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Bermuda Flag

Bermuda's Royal Naval emblems and NATO ships' crests

Only photographs remain now of a special tradition on the walls until October 16, 2012 at the former Dockyard

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By Keith Archibald Forbes (see About Us) exclusively for Bermuda Online

On 16th October 2012 all crests shown below were demolished. This is the only website that recorded and shows them before their demolition

Now ended forever is this former unique cultural aspect of Bermuda. See http://www.royalgazette.com/article/20121017/NEWS/710179937

Introduction

The origin of ships' crests goes back to the times when many people were illiterate and for this reason a pictorial means of identification developed, to enable those who could not read to recognize the pictorial symbols of royalty, other aristocrats, military commanders and the like and what they owned or controlled.  Coats of arms and other heraldic symbols, still seen in many countries, are cases in point. In the case of Britain's Royal Navy, it has been a tradition for centuries for often warlike, descriptive and always highly individual names and ships' crests to be given to warships, all prefaced by "HMS" for His or Her Majesty's ship.  Since the late 19th century in particular, crests, or coats-of-arms were displayed on the superstructure of all English warships.  In Bermuda and many other places, it was a long-established custom for captains of visiting Royal Navy ships to formally present their "calling cards" to Mayors of the municipalities of visiting ports.  Thus Bermuda's City of Hamilton has a huge collection of Royal Navy ships' crests.  Royal Navy dreadnoughts once tied up here, after long Atlantic patrols. Their crews got rest and relaxation in Bermuda and also had access to duty free stores and provisions.

On a lower level, sailors who were not ships' officers but ratings and above were encouraged by their captains to "volunteer" - or be assigned to painting the ships' crest on smaller buildings of the Royal Navy dockyard where they docked, such as the Royal Navy Dockyard in Bermuda. Ships' captains usually called for artistic volunteers from upper or lower decks to go ashore to paint a striking permanent "souvenir" of the vessel's visit.  It was a popular duty, with extra tots of rum given out to participating British crews for a job well done, when rum was the standard naval alcoholic beverage. The action probably also encouraged many young men to do a useful task instead of defiling a place with the horrible graffiti so common now in so many places of the world.

The tradition was continued when the Royal Navy left the Dockyard proper in the 1950s but HMS Malabar, a small part of it,  became a NATO base. NATO ships as well as those from the Royal Navy, Royal Canadian Navy and US Navy visited. It became a tradition for the crews of warships and submarines of many nations to be invited by their captains or Executive Officers to paint their ships' crests or emblems in the same way they were doing so at two other Royal Navy ports. More than 220 ships did so. One artist was His Royal Highness The Prince of Wales, during his 1977 visit. His father, the Duke of Edinburgh, a former Royal Navy officer, took a keen interest in a plan to restore the crests.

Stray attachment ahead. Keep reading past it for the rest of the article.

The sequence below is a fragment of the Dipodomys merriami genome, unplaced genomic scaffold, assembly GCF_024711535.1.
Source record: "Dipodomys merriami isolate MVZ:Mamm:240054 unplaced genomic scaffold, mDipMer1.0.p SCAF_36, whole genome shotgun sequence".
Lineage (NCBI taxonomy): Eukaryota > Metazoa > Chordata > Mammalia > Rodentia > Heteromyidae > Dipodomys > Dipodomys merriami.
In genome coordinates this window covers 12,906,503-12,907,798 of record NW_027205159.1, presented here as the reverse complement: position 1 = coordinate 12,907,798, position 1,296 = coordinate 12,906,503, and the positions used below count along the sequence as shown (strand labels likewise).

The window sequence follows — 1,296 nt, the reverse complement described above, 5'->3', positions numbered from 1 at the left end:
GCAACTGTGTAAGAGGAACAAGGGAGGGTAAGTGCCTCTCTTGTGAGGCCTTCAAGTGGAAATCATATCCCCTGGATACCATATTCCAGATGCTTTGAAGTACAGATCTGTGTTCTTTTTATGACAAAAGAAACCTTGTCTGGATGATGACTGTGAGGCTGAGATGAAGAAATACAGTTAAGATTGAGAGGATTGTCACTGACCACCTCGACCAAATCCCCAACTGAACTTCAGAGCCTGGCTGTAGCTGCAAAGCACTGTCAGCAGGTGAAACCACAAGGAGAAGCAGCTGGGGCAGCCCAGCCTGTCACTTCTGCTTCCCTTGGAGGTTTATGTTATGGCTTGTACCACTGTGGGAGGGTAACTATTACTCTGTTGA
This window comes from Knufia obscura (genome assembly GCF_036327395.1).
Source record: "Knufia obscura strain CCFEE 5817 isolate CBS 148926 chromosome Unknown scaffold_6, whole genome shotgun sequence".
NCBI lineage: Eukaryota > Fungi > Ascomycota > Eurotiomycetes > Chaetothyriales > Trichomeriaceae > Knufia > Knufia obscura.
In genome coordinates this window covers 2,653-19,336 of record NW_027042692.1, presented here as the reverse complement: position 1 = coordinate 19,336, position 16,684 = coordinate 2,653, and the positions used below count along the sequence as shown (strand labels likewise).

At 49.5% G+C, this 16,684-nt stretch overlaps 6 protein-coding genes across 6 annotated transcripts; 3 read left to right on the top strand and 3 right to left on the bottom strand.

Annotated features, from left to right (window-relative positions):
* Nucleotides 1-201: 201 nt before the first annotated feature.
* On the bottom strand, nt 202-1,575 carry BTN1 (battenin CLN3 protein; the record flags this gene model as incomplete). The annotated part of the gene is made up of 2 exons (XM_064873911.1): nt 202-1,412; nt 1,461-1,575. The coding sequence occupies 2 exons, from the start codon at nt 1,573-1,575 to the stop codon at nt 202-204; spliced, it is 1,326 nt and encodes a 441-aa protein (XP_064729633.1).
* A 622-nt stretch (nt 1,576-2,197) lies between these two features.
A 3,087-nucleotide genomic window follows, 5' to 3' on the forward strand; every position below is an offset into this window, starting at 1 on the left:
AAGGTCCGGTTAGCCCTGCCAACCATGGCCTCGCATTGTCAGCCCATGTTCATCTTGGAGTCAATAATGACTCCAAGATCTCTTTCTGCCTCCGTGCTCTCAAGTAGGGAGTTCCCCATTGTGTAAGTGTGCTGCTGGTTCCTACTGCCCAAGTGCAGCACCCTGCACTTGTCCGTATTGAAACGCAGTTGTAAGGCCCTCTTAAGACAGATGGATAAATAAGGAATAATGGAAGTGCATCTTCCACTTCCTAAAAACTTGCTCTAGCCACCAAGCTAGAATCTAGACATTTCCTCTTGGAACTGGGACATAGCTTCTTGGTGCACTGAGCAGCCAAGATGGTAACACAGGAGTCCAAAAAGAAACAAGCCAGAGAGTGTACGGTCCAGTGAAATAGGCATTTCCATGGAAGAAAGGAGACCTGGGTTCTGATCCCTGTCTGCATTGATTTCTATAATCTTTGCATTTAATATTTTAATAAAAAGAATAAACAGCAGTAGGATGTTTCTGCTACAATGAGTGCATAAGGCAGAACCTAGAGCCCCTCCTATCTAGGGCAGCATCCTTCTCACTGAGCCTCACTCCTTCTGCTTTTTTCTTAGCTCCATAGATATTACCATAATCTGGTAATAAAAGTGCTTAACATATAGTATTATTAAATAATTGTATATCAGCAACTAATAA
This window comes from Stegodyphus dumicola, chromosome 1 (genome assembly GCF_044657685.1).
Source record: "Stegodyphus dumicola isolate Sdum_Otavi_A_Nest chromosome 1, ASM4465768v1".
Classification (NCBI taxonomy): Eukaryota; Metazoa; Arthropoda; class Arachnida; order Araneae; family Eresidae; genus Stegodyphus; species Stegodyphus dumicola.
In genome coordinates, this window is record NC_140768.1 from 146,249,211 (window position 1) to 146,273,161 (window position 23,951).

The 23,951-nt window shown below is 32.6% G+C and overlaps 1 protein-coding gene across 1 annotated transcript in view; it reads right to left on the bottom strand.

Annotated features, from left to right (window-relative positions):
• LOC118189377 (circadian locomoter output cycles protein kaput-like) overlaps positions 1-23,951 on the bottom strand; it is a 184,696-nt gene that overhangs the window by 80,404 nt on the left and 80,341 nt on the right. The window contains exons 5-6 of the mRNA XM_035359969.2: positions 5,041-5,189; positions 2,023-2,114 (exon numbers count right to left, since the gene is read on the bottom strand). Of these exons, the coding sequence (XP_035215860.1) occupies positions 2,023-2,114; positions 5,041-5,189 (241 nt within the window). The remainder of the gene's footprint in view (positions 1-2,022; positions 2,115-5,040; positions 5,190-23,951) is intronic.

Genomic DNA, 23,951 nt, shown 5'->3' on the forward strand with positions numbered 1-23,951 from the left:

The site of these was almost completely hidden beyond the Main Gate and thus overlooked by many visitors who once went to the main touristy part of the Dockyard but not to this seedier-looking part, which also involves quite a walk. In the heat and humidity of the summer it was a challenge but in the late fall, winter and spring, the walk was hugely interesting to visitors interested in British, American, Canadian, European, Australian, New Zealand and other naval histories, customs and traditions, or once members of the navies. 

Here, there were dozens of such paintings of crests emblazoned onto walls and buildings of the South Yard by HM Ships and vessels of other navies and the merchant marine. The crests represented visiting ships from as far back as the last century. The ships' artworks featured above and below were on walls of small buildings and structures, as a long, rambling, wharf side art gallery. It stretched for over a third of a mile, featuring unique British and other NATO members' naval art. It had an extensive main perimeter wall lining the adjacent deep water berths. Each was capable of accommodating a heavy cruiser or destroyer and at one point they were all full.

It was not only in Bermuda that the Naval Crests occurred. It was once a tradition at all Royal Navy dockyards world-wide.  Today, with the disappearance in Bermuda only the Simonstown (South Africa) Dockyards still has them. All those at Malta disappeared long ago. The author understands that an area in Iraq also has quite a number of naval crests.

 

HMS Bermuda

HMS Bermuda. In 1958, on 6th April, HMS Bermuda arrived on its first visit. Built on the Clyde in Scotland in 1939, it saw distinguished service in World War 2. She was built by John Brown & Company, laid down in November 1938 and commissioned on August 21, 1942. Originally, the ship had 12 six-inch guns, anti-aircraft pieces and six torpedo tubes. During the war, she served in the Mediterranean, the North Atlantic and Arctic and finally in the Pacific theatre. In later years, the vessel was a part of NATO, but was taken out of service in 1962. She visited Bermuda 3 times: 1958, Jul 1959, and Feb 1962. Some silver objects given to HMS Bermuda by the island are now at the Bermuda Maritime Museum. 

HMS Londonderry ship's crest, Royal Navy Dockyard,  Bermuda

1961-62. HMS Londonderry was based at the Royal Navy Dockyard at Island Island during her first commission and the ships company have very many happy memories of Bermuda and the hospitality that was afforded them whilst there.